It has been several months since rebel groups wrested control of Northern Mali from government forces. One group, a Tuareg tribal militia known as MLNA, was armed by former Libyan leader Muammar Gaddafi and fought for him during in the Libyan war last year. When Gaddafi fell, the MLNA raised guns for their old cause-- a state of their own. They are ethnic nationalists, embittered against colonialism. And as the MNLA gathered their forces, they formed an alliance with other militias in Northern Mali, all of them rebels with separate causes-- but, crucially, a common enemy.

One of these groups, Ansar Eddine (Arabic for helpers of the faith), has been described by commentators as the Taliban of the Sahel. This is the group currently in control of the town of Timbuktu, a city that once was the hub of cultural and intellectual pursuits in Africa.

The MNLA captured Timbuktu without a fight after the Malian army abandoned the city. A day later, however, Ansar Eddine drove out the MNLA, and has held the city ever since. Andrew Lebovich, a Washington DC-based researcher on the Sahel, says that although Ansar Eddine was formed late last year, its leader, Iyad Ag Ghali, has long been a power broker in northern Mali. Analysts say Ag Ghali's importance as a leader lies more in his kinship and tribal roles in northern Mali than in his new-found role as the leader of a so-called Islamist faction. Ag Gali has repeatedly fallen out with the MNLA, who accuse him of humiliating them.

The MNLA, then, was drawn into conflict with Ag Ghali. Crucially, though - and unlike the MNLA - Ansar Eddine's Islamist credentials have increasingly been linked to the Al-Qaeda branch in west Africa (AQIM)."Reports indicate that Ag Ghali has grown more religious in recent years, but initially Ansar Eddine appeared no different to the MNLA," Lebovich tells Daily Maverick.

Other analysts say Ag Ghali has emerged as a committed Salafist in recent years, and declared his intention to put all Mali under Sharia law-- angering the MNLA, who disagree with his interpretation of what the identity of the new Malian state should be. Negotiations between the two factions have been futile. What is becoming clear is that Ansar Eddine does have stronger links with Al-Qaeda in the Islamic Maghreb than previously suspected. "There is a general belief that much of the support lent to Ansar Eddine came from AQIM," Lebovich says, noting that this includes weapons, money and ideological support. There is, however, very little credible information on the exact nature of the influence of AQIM on Ansar Eddine.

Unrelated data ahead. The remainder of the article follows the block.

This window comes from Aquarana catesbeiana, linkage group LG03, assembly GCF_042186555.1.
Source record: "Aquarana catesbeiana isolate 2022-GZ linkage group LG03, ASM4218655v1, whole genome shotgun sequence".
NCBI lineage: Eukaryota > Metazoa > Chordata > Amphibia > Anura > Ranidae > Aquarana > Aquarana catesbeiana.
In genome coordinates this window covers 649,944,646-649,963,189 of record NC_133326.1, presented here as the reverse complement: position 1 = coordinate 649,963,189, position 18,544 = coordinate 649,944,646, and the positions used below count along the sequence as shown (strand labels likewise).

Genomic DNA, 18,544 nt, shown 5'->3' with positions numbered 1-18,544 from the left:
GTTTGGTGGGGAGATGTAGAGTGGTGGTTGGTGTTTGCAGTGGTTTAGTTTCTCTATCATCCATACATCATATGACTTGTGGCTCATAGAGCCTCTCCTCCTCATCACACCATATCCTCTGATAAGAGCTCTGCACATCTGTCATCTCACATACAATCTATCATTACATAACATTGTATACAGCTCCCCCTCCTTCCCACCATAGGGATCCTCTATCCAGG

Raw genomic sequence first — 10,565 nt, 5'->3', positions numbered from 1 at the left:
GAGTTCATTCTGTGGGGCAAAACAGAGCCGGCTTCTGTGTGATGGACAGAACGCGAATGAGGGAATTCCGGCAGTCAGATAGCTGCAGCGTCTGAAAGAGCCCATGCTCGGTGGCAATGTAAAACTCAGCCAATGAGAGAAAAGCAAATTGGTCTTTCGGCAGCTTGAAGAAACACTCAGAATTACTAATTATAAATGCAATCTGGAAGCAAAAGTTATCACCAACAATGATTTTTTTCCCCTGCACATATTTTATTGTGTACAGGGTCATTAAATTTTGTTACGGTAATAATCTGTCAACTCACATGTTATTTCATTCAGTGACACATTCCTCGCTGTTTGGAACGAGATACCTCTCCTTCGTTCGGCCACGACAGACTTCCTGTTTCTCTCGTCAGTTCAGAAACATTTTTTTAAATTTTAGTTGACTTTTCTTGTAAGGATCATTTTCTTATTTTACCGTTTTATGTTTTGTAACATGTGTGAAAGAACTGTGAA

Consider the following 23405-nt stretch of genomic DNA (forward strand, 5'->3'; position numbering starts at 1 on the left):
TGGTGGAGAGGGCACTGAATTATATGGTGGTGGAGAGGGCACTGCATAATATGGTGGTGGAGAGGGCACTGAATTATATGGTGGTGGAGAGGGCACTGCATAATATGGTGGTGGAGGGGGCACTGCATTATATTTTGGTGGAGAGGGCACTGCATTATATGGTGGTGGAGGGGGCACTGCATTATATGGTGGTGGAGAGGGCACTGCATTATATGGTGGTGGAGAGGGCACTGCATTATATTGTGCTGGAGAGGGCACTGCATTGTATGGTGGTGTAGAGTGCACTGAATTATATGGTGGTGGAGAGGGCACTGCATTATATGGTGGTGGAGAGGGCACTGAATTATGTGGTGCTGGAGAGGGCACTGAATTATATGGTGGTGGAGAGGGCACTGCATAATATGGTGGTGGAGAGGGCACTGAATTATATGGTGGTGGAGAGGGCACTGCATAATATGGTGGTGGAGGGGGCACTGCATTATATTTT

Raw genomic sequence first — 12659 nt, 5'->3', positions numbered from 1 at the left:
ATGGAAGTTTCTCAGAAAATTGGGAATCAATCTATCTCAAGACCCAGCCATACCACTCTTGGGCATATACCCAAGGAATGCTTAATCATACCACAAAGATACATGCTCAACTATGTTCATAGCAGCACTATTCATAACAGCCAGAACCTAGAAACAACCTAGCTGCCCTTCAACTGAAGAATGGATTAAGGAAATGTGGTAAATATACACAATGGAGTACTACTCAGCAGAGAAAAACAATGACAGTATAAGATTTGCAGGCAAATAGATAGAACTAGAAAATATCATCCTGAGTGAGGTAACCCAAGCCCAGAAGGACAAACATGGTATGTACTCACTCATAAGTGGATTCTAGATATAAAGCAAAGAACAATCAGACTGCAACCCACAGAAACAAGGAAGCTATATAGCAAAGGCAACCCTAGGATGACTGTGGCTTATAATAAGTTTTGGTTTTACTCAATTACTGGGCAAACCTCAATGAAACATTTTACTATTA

Ag Ghali's embrace of the Salafi brand of Islam is significant to understanding Ansar Eddine's rampage on the heritage of Timbuktu in the last week. Salafists believe that any innovation from the original version of Islam, as practised in the Arabian Peninsula in the time of Mohammad, is akin to polytheism-- blasphemy. Now that Ansar Eddine has firm control over Timbuktu, they've started to purge the city of its religious relics and destroy historic cultural sites deemed blasphemous.

Great mosques and mausoleums to local saints-- of unique architectural design-- were erected in the 15th and 16th century, and the city is home to a long tradition of a local Sufism, which is an Islamic mystic tradition.

It's little wonder, then, that this campaign has been compared to the Taliban's 2001 destruction of the Buddhas of Bamiyan.

As international condemnation of the destruction of United Nations world heritage sites in Timbuktu grows, so, too, do the calls for international intervention in northern Mali. Lebovich, however, is sceptical of the prospects of international intervention taking place, let alone succeeding. "Everyone knows that international intervention will be very difficult. This is one of the harshest climates in the world, infrastructure is poor, international interventional may not be favourably received in Mali and then it's not clear what these groups actually want," he explains.

Attempts by regional body ECOWAS to negotiate with rebels in northern Mali have yielded nothing so far. As one negotiator put it, "We're in talks at the moment, but obviously they're not going well because we want different things." Rebels with separate causes defeated a common enemy, but now it remains to be seen which cause will trump the other.

The rebel insurgency in northern Mali began as yet another expedition in the life and times of the Tuareg people to win sympathy from the world.

But while the MNLA will win some sympathy for being victims of Ansar Eddine, in the end, the prospect of broad international support for a Tuareg state is now in tatters, much like Timbuktu.

The two factions are now fighting for real and the al Qaeda Islamists have driven the Tuaregs out of Gao, the other big prize after Timbuktu. The third "city," Kidal, is also under their sway. The Tuaregs are out in the cold.